Relocating the Keston ArchiveOftentimes God prepares us for a task in a way that makes little sense at the time, or that even seems a waste of time. Such was the case with a job I took during the summer between my master's and doctoral studies. Only days before I was to be married, I was hired to work as an "international operations specialist" for a logistics company working out of the Bradley International Airport in Connecticut. While I was happy to have a job to return to after my honeymoon, I never imagined that the experience I gained shipping aircraft engines and textiles across the world would ever be of use to my academic career. But during the months in which the Keston Institute and Baylor University worked out the details of transferring the Keston archive and library from Oxford to Baylor, my knowledge of international shipping and land, air, and sea freight certainly came in handy.
Once the ink was dry on the legal agreement between Keston and Baylor, the issue of shipping the collection from Oxford to Waco, Texas, became a reality. While we had initially planned to hire a British shipping company to handle the operation, plans changed quickly when we received the shipping contract for nearly £50,000, greatly exceeding all of our estimates and resources. My fate became clear; I was to use my experience from that summer long ago to get this collection moved – somehow in a way that would be within our budgeted resources and still not put anything in the precious Keston collection at risk. So, in early August, a group of five of us headed off to Oxford with the goal of getting the entire collection packed up and shipped out in four days. Joining me were Suzanne Sellers, the office manager of the J.M. Dawson Institute of Church-State Studies, Bill Hair, the associate dean of Baylor University Libraries, graduate student Jon Mizuta, and independent contractor Tim Platt. Certainly, it would take divine intervention to achieve this ambitious goal!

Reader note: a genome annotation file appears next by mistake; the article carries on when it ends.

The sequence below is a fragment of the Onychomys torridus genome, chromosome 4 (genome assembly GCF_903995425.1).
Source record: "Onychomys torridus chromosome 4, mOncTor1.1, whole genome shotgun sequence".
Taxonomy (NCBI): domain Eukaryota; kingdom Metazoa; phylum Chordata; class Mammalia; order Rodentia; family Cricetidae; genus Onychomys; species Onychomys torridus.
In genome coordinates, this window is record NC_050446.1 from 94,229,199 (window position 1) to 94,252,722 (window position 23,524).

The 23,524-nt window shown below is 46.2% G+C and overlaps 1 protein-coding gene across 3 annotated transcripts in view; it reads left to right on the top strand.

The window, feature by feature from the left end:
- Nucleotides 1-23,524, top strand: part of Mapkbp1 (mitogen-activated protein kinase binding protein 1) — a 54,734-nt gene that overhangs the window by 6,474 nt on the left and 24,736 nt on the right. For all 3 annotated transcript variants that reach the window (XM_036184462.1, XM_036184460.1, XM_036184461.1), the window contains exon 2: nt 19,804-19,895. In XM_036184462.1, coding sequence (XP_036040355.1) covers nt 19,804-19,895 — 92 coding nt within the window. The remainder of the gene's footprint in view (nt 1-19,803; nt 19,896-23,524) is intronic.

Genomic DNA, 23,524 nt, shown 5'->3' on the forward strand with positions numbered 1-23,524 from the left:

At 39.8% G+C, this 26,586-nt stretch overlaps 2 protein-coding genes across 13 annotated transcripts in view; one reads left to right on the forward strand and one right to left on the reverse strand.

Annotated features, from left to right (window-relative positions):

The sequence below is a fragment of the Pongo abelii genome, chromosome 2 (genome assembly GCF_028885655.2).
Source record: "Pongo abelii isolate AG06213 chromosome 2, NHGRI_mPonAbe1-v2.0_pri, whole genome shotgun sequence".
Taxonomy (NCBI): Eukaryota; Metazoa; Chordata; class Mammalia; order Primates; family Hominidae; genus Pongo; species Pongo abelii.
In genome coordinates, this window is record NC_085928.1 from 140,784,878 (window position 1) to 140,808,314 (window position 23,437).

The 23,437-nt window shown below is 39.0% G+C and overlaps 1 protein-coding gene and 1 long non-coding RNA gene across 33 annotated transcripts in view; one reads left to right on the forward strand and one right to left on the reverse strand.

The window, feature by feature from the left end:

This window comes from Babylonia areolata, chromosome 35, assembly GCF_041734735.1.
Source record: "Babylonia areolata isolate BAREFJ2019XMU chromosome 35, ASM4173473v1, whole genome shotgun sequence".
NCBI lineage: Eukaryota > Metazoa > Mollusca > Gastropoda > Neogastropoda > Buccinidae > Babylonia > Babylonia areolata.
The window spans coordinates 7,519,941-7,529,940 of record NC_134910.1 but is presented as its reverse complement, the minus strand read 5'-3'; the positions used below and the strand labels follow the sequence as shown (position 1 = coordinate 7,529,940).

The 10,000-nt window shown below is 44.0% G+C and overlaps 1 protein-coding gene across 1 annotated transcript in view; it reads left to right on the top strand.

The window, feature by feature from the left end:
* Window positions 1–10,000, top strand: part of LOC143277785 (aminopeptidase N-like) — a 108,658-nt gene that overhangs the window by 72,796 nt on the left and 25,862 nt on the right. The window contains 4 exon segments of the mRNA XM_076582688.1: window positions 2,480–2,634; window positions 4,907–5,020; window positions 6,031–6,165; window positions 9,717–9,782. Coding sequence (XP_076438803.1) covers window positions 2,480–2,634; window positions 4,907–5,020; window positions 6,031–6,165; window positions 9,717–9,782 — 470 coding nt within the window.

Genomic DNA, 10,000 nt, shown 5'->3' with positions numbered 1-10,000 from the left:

Things got off to a great start. Right off the plane at Gatwick we were able to hire two vehicles – one a cargo van and the other a Jeep equipped with GPS (which greatly facilitated our travel around London and Oxford). The next stop was near Heathrow at the warehouse of Connoisseur International, a company with which we had made prior arrangements. Using a tractor trailer, we were to transfer the boxed Keston collection from a car park in Oxford to this London warehouse, where Connoisseur International would then move it to Portsmouth for its sea journey to Galveston, Texas. Having arranged similar shipments that summer years ago, I felt confident in my abilities to plan the logistics of this stage. But the looming question was: how were we actually going to pack up this collection and get it to the Oxford car park?
It was at this point, we felt, that Our Lord directly intervened. The shipper had told us initially that they would be unable to provide us with packing help, which is why I had brought my "team" with me. Then at one point, while I was standing alone in the warehouse, one of the young guys from the warehouse came over to me an mentioned that he and a few of his pals might be able to help us out. After a few minutes of negotiating, we added four more to our team! As we headed off toward Oxford, I was feeling a lot more confident in our mission. Of course, this feeling almost immediately left as we got lost trying to leave the area around Heathrow Airport to head out towards Oxford!
Once in Oxford we visited Keston to try and figure out a game plan for packing the collection in two days. It was already late Friday afternoon, we had only slept a few hours on the flight over, and we had just spent the whole day getting the shipping arrangements in order. Whatever confidence we were feeling at this point quickly vanished as we looked around the Keston Institute, which was wall-to-wall boxes. This is not how I had remembered it all, and for the others this was the first time they had seen the collection. But Malcolm Walker, in preparation for shipping everything, had wisely brought boxes that had been in other locations down to the first floor and into the hallway. While this would prove very useful the next day as we packed everything, it was certainly intimidating to see upon our arrival. So, with all of us feeling a bit nervous and quite a bit jet-lagged, we headed out for the Black Horse Inn to check in and get some rest.